Tiger to skip PGA Tour's season opener
KAPALUA, Maui. -- The PGA Tour's "new era in golf" will begin with an old question.
|Tiger Woods and Phil Mickelson shouldn't be given a free pass for skipping the season-opening Mercedes-Benz Championship, writes Jason Sobel. Story|
Tiger Woods decided Friday not to play next week in the season-opening Mercedes-Benz Championship, the second straight elite tournament he has skipped. The Mercedes is only for PGA Tour winners from the previous year; Woods also sat out the season-ending Tour Championship in November for the top 30 players on the money list.
And it takes some of the sizzle out of the tour's launch of its new FedExCup competition, which it has dubbed a "new era in golf" in print and TV advertising campaigns over the last month.
Woods, who went skiing in Colorado with his family after winning the Target World Challenge on Dec. 17, said he did not have time to get his game ready and wanted to spend more time on vacation.
He ended last year winning six consecutive PGA Tour events, a streak that will remain on hold until Jan. 25 at the Buick Invitational in San Diego, where Woods is the two-time defending champion. He said on his Web site that the extra three weeks off "will give me much-needed extra time with my family."
"I considered playing in next week's Mercedes-Benz Championship, the official launch of the new FedExCup, but I just haven't been able to prepare," Woods said. "I usually spend at least one week working on my game before a tournament, and have been unable to do that this year."
It was the second straight year Woods will not play the winners-only tournament. He missed last year to spend time with his father, whose health was rapidly deteriorating from cancer. Earl Woods died May 3. The only other time Woods did not go to Kapalua was in 2003, when he was recovering from knee surgery.
"Hopefully, everyone will understand," Woods said. "Obviously, this was a tough decision because Gary Planos and his staff at Kapalua Resort always do such a great job with the event."
Planos, the vice president of operations at Kapalua and tournament host, looked for bright spots on a day of gathering clouds off the west coast of Maui.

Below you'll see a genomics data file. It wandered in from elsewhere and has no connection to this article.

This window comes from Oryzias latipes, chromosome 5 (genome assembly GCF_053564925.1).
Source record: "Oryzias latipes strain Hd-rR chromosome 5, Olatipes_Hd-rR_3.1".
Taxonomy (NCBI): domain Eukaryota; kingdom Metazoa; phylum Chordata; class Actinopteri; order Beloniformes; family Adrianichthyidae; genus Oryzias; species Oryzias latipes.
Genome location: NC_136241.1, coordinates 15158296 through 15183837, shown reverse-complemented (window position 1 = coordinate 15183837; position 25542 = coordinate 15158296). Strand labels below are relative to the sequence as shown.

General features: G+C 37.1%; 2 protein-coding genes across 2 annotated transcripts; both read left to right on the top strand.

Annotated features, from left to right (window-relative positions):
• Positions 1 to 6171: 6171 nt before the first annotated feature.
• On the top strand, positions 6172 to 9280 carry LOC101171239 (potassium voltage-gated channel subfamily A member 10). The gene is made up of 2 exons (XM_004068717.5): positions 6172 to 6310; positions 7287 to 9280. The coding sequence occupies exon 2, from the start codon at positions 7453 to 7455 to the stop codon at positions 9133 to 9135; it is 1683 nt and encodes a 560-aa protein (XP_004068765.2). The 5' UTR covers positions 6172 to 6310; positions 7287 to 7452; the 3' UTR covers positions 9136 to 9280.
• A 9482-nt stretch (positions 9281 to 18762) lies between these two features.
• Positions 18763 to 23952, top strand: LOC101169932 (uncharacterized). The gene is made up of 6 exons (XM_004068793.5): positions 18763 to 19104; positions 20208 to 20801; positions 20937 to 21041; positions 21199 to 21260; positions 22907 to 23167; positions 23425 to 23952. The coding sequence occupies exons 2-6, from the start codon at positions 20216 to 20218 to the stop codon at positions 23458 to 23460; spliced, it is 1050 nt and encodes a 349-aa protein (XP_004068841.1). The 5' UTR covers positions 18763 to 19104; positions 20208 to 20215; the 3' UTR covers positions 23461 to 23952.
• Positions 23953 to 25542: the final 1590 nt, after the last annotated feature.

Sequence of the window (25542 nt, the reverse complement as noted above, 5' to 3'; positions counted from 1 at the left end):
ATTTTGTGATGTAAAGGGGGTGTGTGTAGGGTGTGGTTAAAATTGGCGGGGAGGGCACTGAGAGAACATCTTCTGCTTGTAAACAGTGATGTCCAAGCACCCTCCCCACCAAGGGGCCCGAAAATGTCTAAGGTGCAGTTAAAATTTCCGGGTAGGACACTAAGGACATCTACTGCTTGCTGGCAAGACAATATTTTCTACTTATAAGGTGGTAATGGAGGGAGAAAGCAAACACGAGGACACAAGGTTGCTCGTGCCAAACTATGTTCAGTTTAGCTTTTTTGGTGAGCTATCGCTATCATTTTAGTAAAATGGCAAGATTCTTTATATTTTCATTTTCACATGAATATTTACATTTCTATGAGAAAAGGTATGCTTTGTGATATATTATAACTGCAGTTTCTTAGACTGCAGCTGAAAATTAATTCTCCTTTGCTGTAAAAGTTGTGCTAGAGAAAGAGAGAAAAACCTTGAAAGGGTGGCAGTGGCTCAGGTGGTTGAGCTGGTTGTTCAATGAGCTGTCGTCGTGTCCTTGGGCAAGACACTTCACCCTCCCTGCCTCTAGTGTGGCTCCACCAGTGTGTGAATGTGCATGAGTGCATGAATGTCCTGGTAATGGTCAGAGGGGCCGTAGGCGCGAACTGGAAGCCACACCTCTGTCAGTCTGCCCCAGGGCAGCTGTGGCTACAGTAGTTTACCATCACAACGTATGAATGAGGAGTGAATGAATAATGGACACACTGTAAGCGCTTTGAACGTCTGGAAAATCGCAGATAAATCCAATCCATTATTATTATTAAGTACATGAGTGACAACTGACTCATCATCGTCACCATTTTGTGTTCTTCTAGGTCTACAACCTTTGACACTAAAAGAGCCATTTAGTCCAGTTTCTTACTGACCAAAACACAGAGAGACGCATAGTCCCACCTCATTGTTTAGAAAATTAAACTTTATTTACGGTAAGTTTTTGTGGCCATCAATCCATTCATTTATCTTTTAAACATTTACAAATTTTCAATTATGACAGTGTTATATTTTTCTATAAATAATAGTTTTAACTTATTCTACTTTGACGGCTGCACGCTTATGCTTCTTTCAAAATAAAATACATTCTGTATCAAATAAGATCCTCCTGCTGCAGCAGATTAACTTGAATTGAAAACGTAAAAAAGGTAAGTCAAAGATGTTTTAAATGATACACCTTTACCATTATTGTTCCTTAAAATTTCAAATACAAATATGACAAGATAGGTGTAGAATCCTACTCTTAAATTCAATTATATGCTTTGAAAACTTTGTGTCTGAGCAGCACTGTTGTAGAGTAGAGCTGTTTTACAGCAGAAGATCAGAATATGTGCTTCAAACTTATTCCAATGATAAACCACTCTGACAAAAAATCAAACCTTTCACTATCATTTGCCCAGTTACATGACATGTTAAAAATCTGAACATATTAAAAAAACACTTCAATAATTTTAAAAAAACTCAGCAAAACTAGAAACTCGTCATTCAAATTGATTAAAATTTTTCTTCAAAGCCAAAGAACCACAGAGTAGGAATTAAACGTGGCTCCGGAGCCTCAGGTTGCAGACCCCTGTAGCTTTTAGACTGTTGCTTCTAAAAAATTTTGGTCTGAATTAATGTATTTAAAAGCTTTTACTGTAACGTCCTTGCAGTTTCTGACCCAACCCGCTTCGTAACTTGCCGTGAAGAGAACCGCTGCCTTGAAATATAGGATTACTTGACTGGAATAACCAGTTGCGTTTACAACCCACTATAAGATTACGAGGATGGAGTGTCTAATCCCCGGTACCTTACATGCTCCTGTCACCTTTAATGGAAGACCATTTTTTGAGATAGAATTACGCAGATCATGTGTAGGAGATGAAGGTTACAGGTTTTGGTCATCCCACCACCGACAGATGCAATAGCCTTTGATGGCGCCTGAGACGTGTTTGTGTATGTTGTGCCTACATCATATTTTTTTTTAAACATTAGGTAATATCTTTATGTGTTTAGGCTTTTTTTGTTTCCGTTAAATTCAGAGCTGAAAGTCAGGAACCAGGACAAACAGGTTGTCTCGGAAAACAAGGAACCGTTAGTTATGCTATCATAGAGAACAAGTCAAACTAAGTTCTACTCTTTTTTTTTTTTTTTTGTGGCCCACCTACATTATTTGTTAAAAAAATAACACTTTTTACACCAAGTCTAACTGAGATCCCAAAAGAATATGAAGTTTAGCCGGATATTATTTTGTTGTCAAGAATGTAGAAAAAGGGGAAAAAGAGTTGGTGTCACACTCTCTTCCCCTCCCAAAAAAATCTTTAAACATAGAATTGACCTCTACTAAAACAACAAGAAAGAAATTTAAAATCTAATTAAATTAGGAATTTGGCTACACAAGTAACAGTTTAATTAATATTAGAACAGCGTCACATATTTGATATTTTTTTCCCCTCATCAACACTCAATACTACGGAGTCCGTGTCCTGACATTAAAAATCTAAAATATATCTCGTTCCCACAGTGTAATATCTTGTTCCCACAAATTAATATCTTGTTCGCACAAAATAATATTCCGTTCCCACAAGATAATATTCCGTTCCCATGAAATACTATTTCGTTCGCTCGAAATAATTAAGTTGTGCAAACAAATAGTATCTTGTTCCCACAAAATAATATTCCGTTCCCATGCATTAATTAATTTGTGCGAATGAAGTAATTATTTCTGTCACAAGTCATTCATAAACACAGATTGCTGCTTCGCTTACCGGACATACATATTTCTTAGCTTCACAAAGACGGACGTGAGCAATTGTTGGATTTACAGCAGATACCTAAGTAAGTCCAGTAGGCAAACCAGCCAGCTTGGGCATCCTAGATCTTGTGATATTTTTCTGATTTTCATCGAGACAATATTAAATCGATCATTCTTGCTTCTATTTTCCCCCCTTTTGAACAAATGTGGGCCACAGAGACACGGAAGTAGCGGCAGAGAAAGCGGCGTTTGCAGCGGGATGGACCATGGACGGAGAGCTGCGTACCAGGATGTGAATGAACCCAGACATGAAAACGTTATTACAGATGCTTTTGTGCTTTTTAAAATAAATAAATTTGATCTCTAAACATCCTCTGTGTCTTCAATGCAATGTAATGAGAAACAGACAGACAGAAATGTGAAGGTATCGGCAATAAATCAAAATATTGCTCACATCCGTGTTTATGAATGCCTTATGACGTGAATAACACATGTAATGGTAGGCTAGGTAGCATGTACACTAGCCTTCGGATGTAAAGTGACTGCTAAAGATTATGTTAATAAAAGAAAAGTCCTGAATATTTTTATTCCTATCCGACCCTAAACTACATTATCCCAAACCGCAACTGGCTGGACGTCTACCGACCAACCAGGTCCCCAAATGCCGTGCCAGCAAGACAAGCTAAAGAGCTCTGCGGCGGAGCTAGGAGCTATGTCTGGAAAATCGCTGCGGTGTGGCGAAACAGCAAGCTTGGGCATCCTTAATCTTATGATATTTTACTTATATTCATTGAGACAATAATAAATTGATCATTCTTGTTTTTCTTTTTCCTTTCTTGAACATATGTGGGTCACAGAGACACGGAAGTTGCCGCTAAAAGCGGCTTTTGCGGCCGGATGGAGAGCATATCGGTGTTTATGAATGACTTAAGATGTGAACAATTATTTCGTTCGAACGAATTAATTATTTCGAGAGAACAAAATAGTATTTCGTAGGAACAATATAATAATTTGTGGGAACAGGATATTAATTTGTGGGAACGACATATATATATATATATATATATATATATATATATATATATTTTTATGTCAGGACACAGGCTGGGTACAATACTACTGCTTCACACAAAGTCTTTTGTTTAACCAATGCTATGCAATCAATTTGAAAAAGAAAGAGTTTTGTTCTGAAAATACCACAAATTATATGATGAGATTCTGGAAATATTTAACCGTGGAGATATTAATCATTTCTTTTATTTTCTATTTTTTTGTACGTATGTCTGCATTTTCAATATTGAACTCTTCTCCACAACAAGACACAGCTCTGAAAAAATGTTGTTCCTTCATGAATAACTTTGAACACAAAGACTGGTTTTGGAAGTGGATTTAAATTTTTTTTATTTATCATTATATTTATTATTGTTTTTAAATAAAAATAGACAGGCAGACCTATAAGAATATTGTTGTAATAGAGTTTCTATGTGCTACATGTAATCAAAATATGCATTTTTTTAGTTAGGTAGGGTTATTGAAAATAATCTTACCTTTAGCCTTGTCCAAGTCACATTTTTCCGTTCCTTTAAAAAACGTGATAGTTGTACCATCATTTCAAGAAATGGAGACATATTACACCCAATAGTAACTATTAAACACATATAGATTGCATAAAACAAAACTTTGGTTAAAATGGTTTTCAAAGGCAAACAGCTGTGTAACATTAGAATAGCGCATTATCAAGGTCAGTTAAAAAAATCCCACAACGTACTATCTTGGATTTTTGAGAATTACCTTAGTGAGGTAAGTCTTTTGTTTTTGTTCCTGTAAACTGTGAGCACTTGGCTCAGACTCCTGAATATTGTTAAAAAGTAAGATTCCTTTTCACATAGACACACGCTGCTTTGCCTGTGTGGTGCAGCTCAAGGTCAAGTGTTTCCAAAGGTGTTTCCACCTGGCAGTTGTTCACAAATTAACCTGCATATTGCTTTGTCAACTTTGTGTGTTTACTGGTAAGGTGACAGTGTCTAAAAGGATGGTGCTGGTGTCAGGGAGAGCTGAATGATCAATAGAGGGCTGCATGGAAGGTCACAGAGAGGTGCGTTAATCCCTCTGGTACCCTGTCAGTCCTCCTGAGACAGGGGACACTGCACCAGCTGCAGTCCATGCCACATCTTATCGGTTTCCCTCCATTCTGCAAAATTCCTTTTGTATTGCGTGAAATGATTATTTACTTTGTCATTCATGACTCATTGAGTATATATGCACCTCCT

"Obviously, we're disappointed, but we've got a championship to run next week," he said. "Players and weather are risks in this business that I wish I had better control of."
Woods' absence this year, however, is a setback to PGA Tour officials trying to build momentum for its new FedExCup competition.
The tour revamped its schedule to feature a points race that starts at Mercedes-Benz Championship and concludes with four "playoff" tournaments at the end of the season, with the winner getting $10 million in deferred compensation.
The season starts Thursday without two of the most popular players in golf -- Woods and Masters champion Phil Mickelson, who has not played at Kapalua since 2001. Ernie Els and Retief Goosen did not win on the PGA Tour last year, meaning the field at Kapalua will have only one major champion from '06 (Geoff Ogilvy) and only eight of the top 20 players in the world.
"We understand that when Tiger chooses not to play, fans and sponsors are disappointed," PGA Tour spokesman Bob Combs said. "It's important to remain focused that the Mercedes-Benz Championship still has a great field and there are lots of great story lines, including Stuart Appleby going for his fourth win in a row."
As for the FedExCup, Kapalua is the first of 35 tournaments to earn points and be among 144 players who qualify for the final four tournaments. Combs said someone will earn 4,500 points next week "and that person will be the first FedExCup points leader."
Woods will not have played on the PGA Tour for nearly four months when he returns at the Buick Invitational. His last tour event was the American Express Championship outside London, where he won by eight shots for his eighth victory of the year.
Woods has said his winning streak only applies to PGA Tour events. He lost in the first round of the HSBC World Match Play Championship in England two weeks before the American Express, and he was runner-up in two Asian tournaments in November.
He has never played more than 21 official PGA Tour events a year, and hit a career-low 15 this year, mainly because of his father's death. Woods has picked up more off-course interests in recent years, such as scuba diving, tennis and skiing, and he got married in 2004.
In an interview last month, he said he wasn't sure how the FedExCup would affect his schedule, but indicated he might play seven of the last nine weeks, including the Presidents Cup.
His decision not to play at Kapalua also is a blow to The Golf Channel, which will be televising the first two rounds of every PGA Tour event this year (except the majors), and will provide four-day coverage of the first three tournaments, starting with the Mercedes-Benz Championship.
TV ratings typically double whenever Woods is in contention, but the cable outlet probably won't get another chance this year to televise Woods on the weekend. Most of its four-day coverage is for tournaments after the FedExCup ends.
The Golf Channel, which only reaches about 90 million homes, ran a full-age Friday in USA Today with a photo of Woods rising tall over Appleby, the three-time defending champion at Kapalua, and Vijay Singh.
"As we've said all along, it's going to take a good part of the year to see how the FedExCup and playing schedules relate to one another," Combs said. "That's a little bit of a work in progress. But the key point is this is a season-long emphasis on competition. The tour is not one particular week, it's one year.
"I think we're going to have a great launch, regardless."
Copyright 2006 by The Associated Press